MODERN WAR AND THE UTILITY OF FORCE: CHALLENGES, METHODS AND STRATEGY/Jan Angstrom and Isabelle Duyvesteyn (Eds)

  • Gerhard Louw Directorate Technology Development, Defence Matériel Division, SANDF

Abstract

The utility of military force in general, and that of military forces in particular, has been the subject of much debate since the end of the Cold War in 1989.  At the same time, as the threat and incidence of state-on-state war receded, along with its associated conventional force strategies, structures and doctrine, governments were increasingly calling upon their armed forces to carry out missions that they were not trained and equipped for.  These tasks included peace support, state-building, humanitarian aid, counter-insurgency and counter-terrorism, all of which engendered a plethora of arguments pointing to a new paradigm of war.  The Utility of Force, produced by General Sir Rupert Smith in 2005, is still one of the seminal works in this regard – and the ideas contained therein stand central to the arguments contained in Angstrom and Duyvesteyn’s book.  Since the latter is concurrently a critique, an elaboration and a validation of Smith’s tome, one should preferably have read The Utility of Force before tackling Modern War.  This is not essential, though: Modern War is perfectly able to stand on its own, especially since it targets those academics that would be conversant with its main themes anyway.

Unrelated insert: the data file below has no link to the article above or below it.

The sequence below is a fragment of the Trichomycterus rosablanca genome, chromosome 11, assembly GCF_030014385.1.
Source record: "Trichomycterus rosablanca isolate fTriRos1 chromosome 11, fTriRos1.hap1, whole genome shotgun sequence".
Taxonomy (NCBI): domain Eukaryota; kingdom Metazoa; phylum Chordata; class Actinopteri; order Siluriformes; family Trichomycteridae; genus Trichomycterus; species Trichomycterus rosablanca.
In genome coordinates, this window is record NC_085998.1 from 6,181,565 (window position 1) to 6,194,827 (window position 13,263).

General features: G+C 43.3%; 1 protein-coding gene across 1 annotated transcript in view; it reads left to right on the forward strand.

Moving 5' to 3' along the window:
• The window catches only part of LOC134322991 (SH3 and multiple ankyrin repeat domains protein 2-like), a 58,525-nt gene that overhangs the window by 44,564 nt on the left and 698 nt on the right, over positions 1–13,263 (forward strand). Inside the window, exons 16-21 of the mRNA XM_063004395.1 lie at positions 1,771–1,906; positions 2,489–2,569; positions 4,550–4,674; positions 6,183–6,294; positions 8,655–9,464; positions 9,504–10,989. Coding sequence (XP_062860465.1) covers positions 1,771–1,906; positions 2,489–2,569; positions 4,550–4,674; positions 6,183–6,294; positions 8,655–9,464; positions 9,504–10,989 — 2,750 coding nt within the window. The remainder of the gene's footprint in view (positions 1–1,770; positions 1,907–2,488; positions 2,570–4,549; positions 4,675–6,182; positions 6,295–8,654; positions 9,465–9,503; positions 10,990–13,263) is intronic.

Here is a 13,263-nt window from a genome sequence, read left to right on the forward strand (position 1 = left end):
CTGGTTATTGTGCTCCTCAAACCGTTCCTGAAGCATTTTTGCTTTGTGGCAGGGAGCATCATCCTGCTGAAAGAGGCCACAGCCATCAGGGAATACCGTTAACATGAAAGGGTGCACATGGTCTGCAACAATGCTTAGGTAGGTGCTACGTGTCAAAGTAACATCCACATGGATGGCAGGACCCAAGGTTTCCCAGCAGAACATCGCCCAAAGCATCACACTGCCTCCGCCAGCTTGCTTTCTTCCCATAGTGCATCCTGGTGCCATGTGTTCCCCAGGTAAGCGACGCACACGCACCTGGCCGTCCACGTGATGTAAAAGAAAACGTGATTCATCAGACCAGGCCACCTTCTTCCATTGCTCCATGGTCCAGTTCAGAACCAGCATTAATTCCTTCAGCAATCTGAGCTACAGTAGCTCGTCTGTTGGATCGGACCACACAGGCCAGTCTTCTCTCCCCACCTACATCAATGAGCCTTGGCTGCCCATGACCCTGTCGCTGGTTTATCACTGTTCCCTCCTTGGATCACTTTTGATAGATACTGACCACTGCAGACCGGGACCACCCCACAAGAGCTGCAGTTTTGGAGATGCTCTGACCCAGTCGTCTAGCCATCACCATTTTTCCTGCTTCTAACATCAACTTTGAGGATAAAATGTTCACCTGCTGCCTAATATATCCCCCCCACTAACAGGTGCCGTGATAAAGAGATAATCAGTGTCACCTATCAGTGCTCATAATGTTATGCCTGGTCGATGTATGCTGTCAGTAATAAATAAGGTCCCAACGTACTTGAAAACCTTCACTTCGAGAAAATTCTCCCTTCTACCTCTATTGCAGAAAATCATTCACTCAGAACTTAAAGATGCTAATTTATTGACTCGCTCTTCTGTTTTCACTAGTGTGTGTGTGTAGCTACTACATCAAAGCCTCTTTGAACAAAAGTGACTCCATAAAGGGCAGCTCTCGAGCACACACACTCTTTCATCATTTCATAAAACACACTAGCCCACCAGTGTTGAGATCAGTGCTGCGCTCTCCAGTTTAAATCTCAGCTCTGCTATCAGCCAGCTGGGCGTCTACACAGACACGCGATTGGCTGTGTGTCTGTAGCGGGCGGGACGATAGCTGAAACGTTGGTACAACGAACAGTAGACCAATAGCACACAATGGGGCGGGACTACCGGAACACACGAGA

Published
2011-11-05
Section
Book Reviews